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Coffee entrepreneur spills the beans on how to juggle multiple roles

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VITAL STATISTICS

  • Company: Department of Coffee & Social Affairs
  • What it does, in a sentence: London based owner of speciality coffee shops in the UK and USA that provides cool spaces and specialty single batch coffees and not that other brown stuff.
  • Founded: 2010
  • Founder/s: Professor Stefan Allesch-Taylor CBE & Matthew Gill
  • Size of team:  700+
  • Your name and role: Stefan Allesch-Taylor, Chairman

1. A City financier, serial entrepreneur, decorated philanthropist, award winning short-film producer, Professor and now managing a disruptive coffee business. How do you juggle so many achievements?  

I have always been a master delegator!  It’s amazing how much you can get done if you have great people. In truth every one of those, frankly humbling, titles involve the work of dozens of people all of whose great work I take credit for.

2. You are currently the Chairman of UK’s fastest growing specialty coffee company. Tell us about it?

2018 was a special year for Department of Coffee & Social Affairs, culminating in being crowned Best Coffee Chain UK & Ireland 2018 at the European Coffee Awards in Milan in November.  We started with one cafe in Leather Lane in East London in 2010 and now we have a family of great brands across the UK and in the US with currently around 70 cafes, a couple of bakeries and three roasteries.  We are passionate about preserving the identity and experience of all our cafes and our flagship, Department of Coffee, is doing some really interesting and innovative things in the sector. I’m especially excited about our carbonated Dept. Cold Brew range – we launch all 6 new flavours this year.

3. You also mentor and lecture students as the first ever Professor of the Practice of Entrepreneurship at Kings College, London.  How does it feel to share your wealth of knowledge with such bright minds?

(Laughs) I think there may be some debate about my wealth of knowledge but I am happy to go with wealth of experience, partly because that represents the good and the bad.  More often than not the most valuable lessons to impart are not the success stories, it’s the horror stories!  Luckily for me none proved professionally fatal but I’ve had my moments. I’ve been at Kings for three years now and over that time I’ve worked with the best part of 45 start-ups at various stages of development in too many sectors to count.  Frankly it’s inspiring and I’m in awe of a few of them really – but I’m not saying which ones …

 4. What are your thoughts on Brexit and things working out for UK business?

Understandably it’s impossible to avoid this question at the moment (or for the last two and half years) and the only way I can answer it is to ditch waffly opining – I’ll simply say that as an entrepreneur no matter what the economic climate, no matter how uncertain the future and no matter who’s doing what in politics – we find a way – we crack on – we build.

5. Any London start-up you are watching and why?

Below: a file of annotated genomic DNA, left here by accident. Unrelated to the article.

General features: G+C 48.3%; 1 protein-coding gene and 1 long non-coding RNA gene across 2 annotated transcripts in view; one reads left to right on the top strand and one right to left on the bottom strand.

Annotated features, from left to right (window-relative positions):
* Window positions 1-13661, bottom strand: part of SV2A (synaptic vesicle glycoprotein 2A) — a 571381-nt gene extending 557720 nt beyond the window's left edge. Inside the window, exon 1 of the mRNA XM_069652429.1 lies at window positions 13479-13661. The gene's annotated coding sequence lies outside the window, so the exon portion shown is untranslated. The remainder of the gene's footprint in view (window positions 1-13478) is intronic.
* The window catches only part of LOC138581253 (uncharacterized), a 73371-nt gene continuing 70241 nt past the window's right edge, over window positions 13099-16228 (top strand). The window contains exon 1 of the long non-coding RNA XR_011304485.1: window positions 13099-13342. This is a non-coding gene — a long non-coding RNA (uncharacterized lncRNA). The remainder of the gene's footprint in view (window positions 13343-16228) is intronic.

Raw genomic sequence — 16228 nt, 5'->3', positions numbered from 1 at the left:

Every year I have 20 new start-ups to concentrate on at the Kings20 Accelerator at Kings College London and I’m watching them all – as the Professor of Practice I cannot play a favourite!  But I can say outside my role at Kings and London I have recently invested in YeboFresh! – a fantastic start up in Cape Town, South Africa. It’s an incredibly clever and ambitious tech business identifying and helping consumers in the townships to shop smart, safe and competitively for everyday goods – unashamedly commercial as it is socially impactful – my favourite combination.

6. What advice would you give to start-up entrepreneurs trying to secure funding?

It’s the hardest money to secure for sure.  I would say that the best chance of securing funding is to take advantage of the growing number of accelerators and incubators there are out there – (I’d like to see a lot more).  These organisations offer all of the key ingredients needed to secure start-up and scale-up funding.  There’s a skill in talking to investors and it has to be learned much like anything else. Of course, if you’re able to come to Kings, we will give you all the gritty details needed to maximise your success at fundraising!

7. What’s been the most valuable lesson you’ve learnt in business?

Whenever I give an interview, I always try, at least, to avoid clichés – this question is a cliché trap! You know the kind of thing ‘treat people as you want to be treated, blah blah’ – I think if you’re imparting basic lessons in human decency and shrouding them as business advice there’s something wrong.  I’ll say this, the most valuable lesson I learned (the hard way) – was know your numbers and better than the person you pay to know your numbers – panic management rarely yields the best results and most entrepreneurs are equipped to deal with potential issues before they become potential career killing disasters.  Only by your knowing are you better equipped to see this kind of trouble coming.

8. You recently made headlines with the announcement of a £1m short-film fund with the aim of encouraging ‘entrepreneurial filmmakers, diversity and inclusion in the UK’. How’s that going?

It’s been as rewarding as it has been challenging. We’ve made 41 so far with another 20 in the pipeline. Our films have had 680 festival submissions around the world and they have picked up over 20 awards so far.  In all we estimate around 1,600 people have been involved in these projects.  We’ve laid the groundwork to begin a deeper engagement with the sector which we are excited about for 2019.  Media content is a big part of the UK’s GDP growth.




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